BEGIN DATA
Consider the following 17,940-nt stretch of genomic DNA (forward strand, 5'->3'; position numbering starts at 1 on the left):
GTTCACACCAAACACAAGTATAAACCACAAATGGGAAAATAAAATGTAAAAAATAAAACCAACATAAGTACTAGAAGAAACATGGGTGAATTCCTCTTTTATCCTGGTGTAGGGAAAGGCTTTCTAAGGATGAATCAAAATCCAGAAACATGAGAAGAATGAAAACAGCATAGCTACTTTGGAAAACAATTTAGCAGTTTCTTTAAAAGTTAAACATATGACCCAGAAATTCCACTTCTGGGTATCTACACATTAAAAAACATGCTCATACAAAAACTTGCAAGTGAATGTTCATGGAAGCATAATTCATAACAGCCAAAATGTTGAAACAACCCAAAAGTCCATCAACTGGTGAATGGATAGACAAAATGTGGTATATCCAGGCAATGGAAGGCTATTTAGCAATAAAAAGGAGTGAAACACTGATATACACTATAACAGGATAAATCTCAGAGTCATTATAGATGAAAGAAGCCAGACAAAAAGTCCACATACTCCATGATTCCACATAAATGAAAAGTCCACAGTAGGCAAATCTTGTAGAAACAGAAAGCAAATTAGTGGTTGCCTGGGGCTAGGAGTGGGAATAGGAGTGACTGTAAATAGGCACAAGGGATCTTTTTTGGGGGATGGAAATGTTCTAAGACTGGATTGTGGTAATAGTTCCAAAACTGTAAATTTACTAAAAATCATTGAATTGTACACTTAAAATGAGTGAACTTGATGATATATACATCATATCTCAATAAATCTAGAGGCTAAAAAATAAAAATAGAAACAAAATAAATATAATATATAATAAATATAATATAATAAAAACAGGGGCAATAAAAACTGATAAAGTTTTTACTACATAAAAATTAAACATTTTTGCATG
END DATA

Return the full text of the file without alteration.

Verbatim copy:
Consider the following 17,940-nt stretch of genomic DNA (forward strand, 5'->3'; position numbering starts at 1 on the left):
GTTCACACCAAACACAAGTATAAACCACAAATGGGAAAATAAAATGTAAAAAATAAAACCAACATAAGTACTAGAAGAAACATGGGTGAATTCCTCTTTTATCCTGGTGTAGGGAAAGGCTTTCTAAGGATGAATCAAAATCCAGAAACATGAGAAGAATGAAAACAGCATAGCTACTTTGGAAAACAATTTAGCAGTTTCTTTAAAAGTTAAACATATGACCCAGAAATTCCACTTCTGGGTATCTACACATTAAAAAACATGCTCATACAAAAACTTGCAAGTGAATGTTCATGGAAGCATAATTCATAACAGCCAAAATGTTGAAACAACCCAAAAGTCCATCAACTGGTGAATGGATAGACAAAATGTGGTATATCCAGGCAATGGAAGGCTATTTAGCAATAAAAAGGAGTGAAACACTGATATACACTATAACAGGATAAATCTCAGAGTCATTATAGATGAAAGAAGCCAGACAAAAAGTCCACATACTCCATGATTCCACATAAATGAAAAGTCCACAGTAGGCAAATCTTGTAGAAACAGAAAGCAAATTAGTGGTTGCCTGGGGCTAGGAGTGGGAATAGGAGTGACTGTAAATAGGCACAAGGGATCTTTTTTGGGGGATGGAAATGTTCTAAGACTGGATTGTGGTAATAGTTCCAAAACTGTAAATTTACTAAAAATCATTGAATTGTACACTTAAAATGAGTGAACTTGATGATATATACATCATATCTCAATAAATCTAGAGGCTAAAAAATAAAAATAGAAACAAAATAAATATAATATATAATAAATATAATATAATAAAAACAGGGGCAATAAAAACTGATAAAGTTTTTACTACATAAAAATTAAACATTTTTGCATG